The Two Minds of 'Alita: Battle Angel'

James Cameron and Robert Rodriguez are both close collaborators and filmmakers with different interests in class struggle.
Courtesy of Twentieth Century Fox TM & 2018 Twentieth Century Fox Film Corporation
'Alita: Battle Angel'

[This story contains minor spoilers for Alita: Battle Angel]

Alita: Battle Angel, a project nearly 20 years in the making, finally is in theaters this weekend. Based on the Japanese cyberpunk manga by Yukito Kishiro that debuted in 1990, the film follows amnesiac teenage cyborg Alita (Rosa Salazar) as she discovers love, loss and the facets of her identity within the complex backdrop of the impoverished Iron City and the floating city of Zalem above. James Cameron, who was introduced to the manga by Guillermo del Toro, had long planned to direct the project. As Cameron’s plate became increasingly full, Alita took on a fabled quality as one of those films always on the verge of happening but seemingly forever consigned to development hell. The film was finally greenlit in 2015 with Cameron, busy working on sequels to Avatar (2009) as co-writer alongside Laeta Kalogridis, and Robert Rodriguez in the director’s chair. Rodriguez, cinema’s Mexploitation one man band, may have seemed like an unexpected choice to pair with the blockbuster-driven Cameron, but that unexpected quality is what makes the film work so well and gives this film about identity a distinctiveness just as unique. Alita: Battle Angel seamlessly marries the styles of two very different directors who share similar interests for a result that stands as a high point in the careers of both Rodriguez and Cameron.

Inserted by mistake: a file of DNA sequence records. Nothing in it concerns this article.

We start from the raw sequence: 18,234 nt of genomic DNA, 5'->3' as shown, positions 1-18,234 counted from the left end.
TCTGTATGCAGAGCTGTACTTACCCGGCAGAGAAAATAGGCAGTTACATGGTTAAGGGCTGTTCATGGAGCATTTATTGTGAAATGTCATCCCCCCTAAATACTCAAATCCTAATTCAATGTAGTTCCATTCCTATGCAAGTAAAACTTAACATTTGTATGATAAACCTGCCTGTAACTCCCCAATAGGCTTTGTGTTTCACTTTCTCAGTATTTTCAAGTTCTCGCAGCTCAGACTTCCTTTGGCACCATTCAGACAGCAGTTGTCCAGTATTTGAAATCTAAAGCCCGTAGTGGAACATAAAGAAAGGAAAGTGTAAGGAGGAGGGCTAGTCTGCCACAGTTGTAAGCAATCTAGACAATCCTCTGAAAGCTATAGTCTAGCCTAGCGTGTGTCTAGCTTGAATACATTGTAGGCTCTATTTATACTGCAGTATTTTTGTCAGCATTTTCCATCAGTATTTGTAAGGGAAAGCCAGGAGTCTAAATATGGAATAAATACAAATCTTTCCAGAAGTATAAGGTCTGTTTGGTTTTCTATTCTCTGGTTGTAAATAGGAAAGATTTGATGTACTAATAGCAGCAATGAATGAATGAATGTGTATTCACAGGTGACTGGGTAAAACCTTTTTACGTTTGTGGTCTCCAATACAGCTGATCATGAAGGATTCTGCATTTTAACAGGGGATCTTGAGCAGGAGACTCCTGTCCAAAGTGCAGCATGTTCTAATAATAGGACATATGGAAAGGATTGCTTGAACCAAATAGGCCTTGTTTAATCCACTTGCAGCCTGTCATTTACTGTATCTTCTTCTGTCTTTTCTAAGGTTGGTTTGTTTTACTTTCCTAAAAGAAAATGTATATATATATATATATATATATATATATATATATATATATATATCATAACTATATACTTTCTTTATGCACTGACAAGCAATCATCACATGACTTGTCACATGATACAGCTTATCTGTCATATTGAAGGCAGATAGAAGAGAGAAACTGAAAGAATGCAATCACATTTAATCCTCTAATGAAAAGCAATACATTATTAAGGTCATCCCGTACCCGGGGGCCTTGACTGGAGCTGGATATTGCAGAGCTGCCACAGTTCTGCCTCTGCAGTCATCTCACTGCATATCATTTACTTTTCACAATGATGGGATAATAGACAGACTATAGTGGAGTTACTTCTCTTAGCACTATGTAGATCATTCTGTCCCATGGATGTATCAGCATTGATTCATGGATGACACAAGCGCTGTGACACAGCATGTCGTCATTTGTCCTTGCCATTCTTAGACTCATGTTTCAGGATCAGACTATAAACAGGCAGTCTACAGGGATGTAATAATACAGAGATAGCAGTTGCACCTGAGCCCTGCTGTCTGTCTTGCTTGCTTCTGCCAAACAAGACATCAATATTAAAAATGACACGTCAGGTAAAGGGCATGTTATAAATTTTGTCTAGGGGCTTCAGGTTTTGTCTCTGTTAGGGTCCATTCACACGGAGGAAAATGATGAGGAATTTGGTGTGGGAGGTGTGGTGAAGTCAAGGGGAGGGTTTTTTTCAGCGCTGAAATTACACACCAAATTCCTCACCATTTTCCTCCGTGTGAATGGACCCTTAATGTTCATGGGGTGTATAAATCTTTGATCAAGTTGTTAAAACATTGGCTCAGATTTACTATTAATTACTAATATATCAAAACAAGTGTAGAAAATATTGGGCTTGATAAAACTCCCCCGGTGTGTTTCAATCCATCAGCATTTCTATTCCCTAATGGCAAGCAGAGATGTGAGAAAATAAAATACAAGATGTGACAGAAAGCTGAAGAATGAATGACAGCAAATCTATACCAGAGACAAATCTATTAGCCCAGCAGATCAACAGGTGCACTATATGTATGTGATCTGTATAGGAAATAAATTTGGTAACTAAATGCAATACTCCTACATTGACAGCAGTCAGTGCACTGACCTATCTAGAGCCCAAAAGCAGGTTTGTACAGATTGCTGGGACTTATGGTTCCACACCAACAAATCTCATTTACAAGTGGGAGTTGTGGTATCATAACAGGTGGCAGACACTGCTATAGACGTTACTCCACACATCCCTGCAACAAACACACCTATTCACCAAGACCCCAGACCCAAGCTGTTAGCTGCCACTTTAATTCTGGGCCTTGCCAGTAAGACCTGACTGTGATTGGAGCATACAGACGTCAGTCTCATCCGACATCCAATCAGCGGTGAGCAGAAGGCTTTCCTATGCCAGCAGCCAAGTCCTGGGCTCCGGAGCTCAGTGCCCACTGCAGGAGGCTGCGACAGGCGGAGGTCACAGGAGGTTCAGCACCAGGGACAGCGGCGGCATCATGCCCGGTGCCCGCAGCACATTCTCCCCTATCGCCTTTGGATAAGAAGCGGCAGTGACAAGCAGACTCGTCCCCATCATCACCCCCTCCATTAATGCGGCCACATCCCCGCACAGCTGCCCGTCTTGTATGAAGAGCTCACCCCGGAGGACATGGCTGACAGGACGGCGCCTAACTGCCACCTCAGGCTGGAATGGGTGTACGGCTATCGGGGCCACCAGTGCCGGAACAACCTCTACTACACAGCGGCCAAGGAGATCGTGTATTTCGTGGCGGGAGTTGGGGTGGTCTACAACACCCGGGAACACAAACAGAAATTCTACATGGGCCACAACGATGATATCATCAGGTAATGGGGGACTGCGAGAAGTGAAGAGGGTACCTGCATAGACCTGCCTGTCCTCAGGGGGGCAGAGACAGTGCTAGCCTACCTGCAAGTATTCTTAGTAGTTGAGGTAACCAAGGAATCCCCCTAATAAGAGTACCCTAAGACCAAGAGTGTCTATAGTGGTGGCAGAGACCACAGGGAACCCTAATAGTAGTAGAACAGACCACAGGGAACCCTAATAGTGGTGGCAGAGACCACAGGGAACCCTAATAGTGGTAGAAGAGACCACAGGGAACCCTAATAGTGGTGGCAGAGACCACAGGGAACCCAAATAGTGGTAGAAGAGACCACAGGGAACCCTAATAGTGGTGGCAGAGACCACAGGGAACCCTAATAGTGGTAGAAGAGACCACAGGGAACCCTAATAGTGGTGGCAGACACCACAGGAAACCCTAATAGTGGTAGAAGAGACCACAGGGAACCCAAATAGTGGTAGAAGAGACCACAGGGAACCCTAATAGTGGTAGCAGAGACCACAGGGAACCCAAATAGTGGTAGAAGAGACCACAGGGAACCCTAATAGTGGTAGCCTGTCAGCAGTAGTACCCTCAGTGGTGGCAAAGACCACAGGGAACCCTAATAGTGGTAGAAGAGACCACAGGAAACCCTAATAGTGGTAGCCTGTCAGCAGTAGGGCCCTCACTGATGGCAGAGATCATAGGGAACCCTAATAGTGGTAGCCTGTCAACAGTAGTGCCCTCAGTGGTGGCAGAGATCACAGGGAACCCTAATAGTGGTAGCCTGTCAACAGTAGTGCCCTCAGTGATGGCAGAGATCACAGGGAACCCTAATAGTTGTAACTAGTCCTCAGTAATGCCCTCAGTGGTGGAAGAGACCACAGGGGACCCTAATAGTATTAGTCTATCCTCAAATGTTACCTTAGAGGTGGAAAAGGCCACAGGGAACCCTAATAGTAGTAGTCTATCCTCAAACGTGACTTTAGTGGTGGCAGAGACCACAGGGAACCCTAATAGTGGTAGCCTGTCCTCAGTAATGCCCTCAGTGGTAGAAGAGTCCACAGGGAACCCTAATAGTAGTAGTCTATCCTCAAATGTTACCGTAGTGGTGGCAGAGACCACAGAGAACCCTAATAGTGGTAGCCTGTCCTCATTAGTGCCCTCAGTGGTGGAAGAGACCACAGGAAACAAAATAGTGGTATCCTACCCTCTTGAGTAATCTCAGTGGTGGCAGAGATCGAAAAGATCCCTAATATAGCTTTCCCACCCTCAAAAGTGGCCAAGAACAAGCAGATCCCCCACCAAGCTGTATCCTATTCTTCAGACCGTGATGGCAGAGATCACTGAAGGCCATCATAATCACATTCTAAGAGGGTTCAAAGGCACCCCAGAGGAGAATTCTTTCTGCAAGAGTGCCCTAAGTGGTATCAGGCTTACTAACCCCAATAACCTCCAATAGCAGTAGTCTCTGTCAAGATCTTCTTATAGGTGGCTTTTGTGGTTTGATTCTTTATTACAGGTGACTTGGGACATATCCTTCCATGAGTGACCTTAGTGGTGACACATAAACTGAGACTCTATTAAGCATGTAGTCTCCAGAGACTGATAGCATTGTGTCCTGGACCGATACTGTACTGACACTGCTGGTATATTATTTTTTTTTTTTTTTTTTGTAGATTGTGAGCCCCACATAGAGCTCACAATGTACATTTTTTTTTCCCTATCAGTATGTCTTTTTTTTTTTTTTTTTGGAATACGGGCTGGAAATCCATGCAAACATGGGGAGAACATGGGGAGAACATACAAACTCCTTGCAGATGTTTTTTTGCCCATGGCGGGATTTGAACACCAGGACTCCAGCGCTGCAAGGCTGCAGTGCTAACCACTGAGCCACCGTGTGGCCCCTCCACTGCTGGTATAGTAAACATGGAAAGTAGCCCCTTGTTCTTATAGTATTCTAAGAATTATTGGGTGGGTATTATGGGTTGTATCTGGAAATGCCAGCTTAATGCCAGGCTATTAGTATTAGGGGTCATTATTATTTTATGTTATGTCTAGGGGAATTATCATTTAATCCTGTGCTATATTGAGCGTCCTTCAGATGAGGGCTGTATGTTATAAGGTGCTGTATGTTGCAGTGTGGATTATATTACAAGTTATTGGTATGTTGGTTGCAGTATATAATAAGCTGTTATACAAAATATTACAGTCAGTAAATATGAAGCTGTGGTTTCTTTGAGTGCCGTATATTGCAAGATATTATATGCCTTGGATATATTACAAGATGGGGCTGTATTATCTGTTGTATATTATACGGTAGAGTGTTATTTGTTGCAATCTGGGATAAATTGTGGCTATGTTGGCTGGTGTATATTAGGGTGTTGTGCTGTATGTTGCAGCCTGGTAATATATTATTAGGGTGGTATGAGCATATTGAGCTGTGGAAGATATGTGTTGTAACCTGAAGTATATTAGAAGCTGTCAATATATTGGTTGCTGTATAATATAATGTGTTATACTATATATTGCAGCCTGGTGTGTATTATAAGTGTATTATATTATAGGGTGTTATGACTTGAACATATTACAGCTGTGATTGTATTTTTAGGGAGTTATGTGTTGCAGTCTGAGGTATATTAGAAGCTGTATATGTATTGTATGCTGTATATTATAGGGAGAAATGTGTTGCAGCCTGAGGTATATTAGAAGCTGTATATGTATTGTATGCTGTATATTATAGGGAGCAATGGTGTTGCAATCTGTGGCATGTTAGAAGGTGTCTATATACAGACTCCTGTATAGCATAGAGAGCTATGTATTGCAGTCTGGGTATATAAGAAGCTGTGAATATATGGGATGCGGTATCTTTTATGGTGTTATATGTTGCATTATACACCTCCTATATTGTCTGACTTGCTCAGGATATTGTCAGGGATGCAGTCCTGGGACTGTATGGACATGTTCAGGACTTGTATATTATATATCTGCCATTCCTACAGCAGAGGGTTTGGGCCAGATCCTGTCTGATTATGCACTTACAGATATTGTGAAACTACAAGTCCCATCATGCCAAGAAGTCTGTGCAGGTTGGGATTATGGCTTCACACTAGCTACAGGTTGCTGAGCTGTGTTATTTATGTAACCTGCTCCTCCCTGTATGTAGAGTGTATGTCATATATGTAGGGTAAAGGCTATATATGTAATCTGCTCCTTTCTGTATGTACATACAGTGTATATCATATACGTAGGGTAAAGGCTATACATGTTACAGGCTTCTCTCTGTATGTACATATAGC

A fan-event screening on Jan. 31 of Alita was followed by a roundtable discussion featuring Rodriguez and Cameron. One of the questions was in regards to the filmmakers’ different approaches and how that affected their collaboration. Rodriguez, while noting he and Cameron’s long friendship and knowledge of each other’s styles, highlighted his history as a cartoonist and Cameron’s as an illustrator. Cartooning, Rodriguez said, employs a looser style, one less defined by realism and more so by whimsy. Illustration, on the other hand, requires a more scientific approach, a consideration of anatomy and mechanics. This artistic consideration and blend of both cartoon and illustration defines the look of the film. From the decision to give Alita the large eyes of her comic counterpart, to the technical consideration of how her body works and moves — a consideration we see come into play in every action sequence, Alita: Battle Angel captures the style of manga, arguably better than any live-action film ever has. It’s founded on conceivably workable tech and large emotional beats meant to create an immediate response.